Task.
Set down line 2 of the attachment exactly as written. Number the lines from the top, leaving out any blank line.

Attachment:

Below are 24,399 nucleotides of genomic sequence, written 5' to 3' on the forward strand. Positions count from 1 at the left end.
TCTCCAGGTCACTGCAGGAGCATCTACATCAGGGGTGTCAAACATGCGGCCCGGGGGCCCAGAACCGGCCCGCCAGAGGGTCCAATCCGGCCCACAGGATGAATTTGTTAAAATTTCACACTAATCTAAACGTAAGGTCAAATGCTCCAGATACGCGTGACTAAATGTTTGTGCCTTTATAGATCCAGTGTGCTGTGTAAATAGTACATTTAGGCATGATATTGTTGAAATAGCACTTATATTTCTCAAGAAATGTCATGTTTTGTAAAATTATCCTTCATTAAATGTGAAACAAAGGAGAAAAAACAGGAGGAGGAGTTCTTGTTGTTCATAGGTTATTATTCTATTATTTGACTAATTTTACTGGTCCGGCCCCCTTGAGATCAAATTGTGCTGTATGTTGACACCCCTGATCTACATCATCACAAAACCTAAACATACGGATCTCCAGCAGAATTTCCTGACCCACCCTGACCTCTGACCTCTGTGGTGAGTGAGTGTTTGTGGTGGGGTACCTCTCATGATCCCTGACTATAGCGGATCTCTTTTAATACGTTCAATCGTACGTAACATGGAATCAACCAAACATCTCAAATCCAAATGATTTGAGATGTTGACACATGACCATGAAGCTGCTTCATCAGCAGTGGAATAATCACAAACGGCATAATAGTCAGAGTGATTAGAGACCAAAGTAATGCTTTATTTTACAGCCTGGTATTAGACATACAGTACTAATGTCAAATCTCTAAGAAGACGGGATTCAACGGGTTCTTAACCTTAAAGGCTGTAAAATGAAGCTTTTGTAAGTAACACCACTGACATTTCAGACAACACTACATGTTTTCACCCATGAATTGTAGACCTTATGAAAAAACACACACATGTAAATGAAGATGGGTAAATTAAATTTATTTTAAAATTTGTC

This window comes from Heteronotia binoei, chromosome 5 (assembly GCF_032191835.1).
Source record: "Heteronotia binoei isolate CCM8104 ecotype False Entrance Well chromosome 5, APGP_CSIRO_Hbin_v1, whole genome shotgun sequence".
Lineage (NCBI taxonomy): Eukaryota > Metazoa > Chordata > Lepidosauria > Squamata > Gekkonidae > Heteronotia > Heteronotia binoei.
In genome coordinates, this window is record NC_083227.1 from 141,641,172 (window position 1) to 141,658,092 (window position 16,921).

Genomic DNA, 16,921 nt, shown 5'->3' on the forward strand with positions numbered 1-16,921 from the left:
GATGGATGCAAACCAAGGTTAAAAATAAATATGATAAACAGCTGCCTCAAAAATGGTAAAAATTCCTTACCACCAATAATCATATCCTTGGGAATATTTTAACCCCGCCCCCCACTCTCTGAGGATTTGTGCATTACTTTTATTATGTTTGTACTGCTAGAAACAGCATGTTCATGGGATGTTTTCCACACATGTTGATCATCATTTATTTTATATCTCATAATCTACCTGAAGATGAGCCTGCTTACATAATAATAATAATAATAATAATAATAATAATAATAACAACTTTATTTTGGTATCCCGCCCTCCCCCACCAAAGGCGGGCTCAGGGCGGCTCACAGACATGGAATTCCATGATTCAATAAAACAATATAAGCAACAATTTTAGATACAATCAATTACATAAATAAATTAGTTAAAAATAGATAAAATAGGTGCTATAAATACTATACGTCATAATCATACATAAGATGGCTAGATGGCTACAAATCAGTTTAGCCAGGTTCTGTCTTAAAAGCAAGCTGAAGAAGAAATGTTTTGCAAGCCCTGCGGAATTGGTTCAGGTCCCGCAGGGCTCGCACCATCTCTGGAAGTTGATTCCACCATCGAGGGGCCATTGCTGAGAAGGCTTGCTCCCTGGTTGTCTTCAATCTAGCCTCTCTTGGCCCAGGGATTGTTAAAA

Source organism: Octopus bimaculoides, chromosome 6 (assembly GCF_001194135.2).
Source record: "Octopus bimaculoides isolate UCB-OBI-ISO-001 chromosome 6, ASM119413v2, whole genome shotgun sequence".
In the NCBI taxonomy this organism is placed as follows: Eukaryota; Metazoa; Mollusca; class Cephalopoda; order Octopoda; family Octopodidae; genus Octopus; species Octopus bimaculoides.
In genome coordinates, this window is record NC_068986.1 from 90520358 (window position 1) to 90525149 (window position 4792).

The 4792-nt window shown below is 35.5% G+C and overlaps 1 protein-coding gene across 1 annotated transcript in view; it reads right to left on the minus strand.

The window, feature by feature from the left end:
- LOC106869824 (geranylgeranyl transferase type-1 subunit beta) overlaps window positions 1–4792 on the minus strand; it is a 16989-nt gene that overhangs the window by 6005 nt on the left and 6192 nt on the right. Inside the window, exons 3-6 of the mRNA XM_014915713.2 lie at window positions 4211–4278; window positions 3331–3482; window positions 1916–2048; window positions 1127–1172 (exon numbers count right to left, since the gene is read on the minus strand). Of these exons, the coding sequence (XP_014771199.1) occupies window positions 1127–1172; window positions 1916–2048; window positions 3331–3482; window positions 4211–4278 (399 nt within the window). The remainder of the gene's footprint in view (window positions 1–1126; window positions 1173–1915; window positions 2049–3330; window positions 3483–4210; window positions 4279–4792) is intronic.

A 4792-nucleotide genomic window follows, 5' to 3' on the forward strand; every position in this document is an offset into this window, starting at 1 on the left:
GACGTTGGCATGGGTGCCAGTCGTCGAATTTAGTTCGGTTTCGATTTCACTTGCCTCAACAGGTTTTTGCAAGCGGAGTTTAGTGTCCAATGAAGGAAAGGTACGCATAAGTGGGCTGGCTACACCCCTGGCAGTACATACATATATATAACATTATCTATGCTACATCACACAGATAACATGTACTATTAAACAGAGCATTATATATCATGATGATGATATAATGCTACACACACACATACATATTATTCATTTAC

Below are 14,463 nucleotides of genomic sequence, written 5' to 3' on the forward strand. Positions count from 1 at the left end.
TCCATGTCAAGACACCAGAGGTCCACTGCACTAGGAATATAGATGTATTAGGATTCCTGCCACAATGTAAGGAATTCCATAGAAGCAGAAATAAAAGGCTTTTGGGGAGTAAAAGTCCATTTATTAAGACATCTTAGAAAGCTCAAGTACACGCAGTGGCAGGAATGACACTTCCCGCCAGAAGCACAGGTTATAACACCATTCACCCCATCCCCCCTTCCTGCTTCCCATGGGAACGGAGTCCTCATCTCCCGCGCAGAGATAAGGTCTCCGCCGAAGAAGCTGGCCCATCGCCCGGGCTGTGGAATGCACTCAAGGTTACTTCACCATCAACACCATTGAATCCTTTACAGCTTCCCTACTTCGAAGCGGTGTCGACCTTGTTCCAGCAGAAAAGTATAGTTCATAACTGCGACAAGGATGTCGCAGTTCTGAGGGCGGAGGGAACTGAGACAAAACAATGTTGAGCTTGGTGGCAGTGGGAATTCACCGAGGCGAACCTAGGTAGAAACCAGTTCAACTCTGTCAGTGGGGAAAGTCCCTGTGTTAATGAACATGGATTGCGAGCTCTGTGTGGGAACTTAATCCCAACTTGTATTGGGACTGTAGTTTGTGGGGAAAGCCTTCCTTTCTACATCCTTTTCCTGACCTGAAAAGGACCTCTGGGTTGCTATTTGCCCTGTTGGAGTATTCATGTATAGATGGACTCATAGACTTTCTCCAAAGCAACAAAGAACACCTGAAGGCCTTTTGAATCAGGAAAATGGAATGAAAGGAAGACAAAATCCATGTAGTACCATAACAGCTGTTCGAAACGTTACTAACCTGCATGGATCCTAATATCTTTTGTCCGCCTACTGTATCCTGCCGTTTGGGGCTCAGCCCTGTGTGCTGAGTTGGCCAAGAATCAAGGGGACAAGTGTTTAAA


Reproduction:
TCTCCAGGTCACTGCAGGAGCATCTACATCAGGGGTGTCAAACATGCGGCCCGGGGGCCCAGAACCGGCCCGCCAGAGGGTCCAATCCGGCCCACAGGATGAATTTGTTAAAATTTCACACTAATCTAAACGTAAGGTCAAATGCTCCAGATACGCGTGACTAAATGTTTGTGCCTTTATAGATCCAGTGTGCTGTGTAAATAGTACATTTAGGCATGATATTGTTGAAATAGCACTTATATTTCTCAAGAAATGTCATGTTTTGTAAAATTATCCTTCATTAAATGTGAAACAAAGGAGAAAAAACAGGAGGAGGAGTTCTTGTTGTTCATAGGTTATTATTCTATTATTTGACTAATTTTACTGGTCCGGCCCCCTTGAGATCAAATTGTGCTGTATGTTGACACCCCTGATCTACATCATCACAAAACCTAAACATACGGATCTCCAGCAGAATTTCCTGACCCACCCTGACCTCTGACCTCTGTGGTGAGTGAGTGTTTGTGGTGGGGTACCTCTCATGATCCCTGACTATAGCGGATCTCTTTTAATACGTTCAATCGTACGTAACATGGAATCAACCAAACATCTCAAATCCAAATGATTTGAGATGTTGACACATGACCATGAAGCTGCTTCATCAGCAGTGGAATAATCACAAACGGCATAATAGTCAGAGTGATTAGAGACCAAAGTAATGCTTTATTTTACAGCCTGGTATTAGACATACAGTACTAATGTCAAATCTCTAAGAAGACGGGATTCAACGGGTTCTTAACCTTAAAGGCTGTAAAATGAAGCTTTTGTAAGTAACACCACTGACATTTCAGACAACACTACATGTTTTCACCCATGAATTGTAGACCTTATGAAAAAACACACACATGTAAATGAAGATGGGTAAATTAAATTTATTTTAAAATTTGTC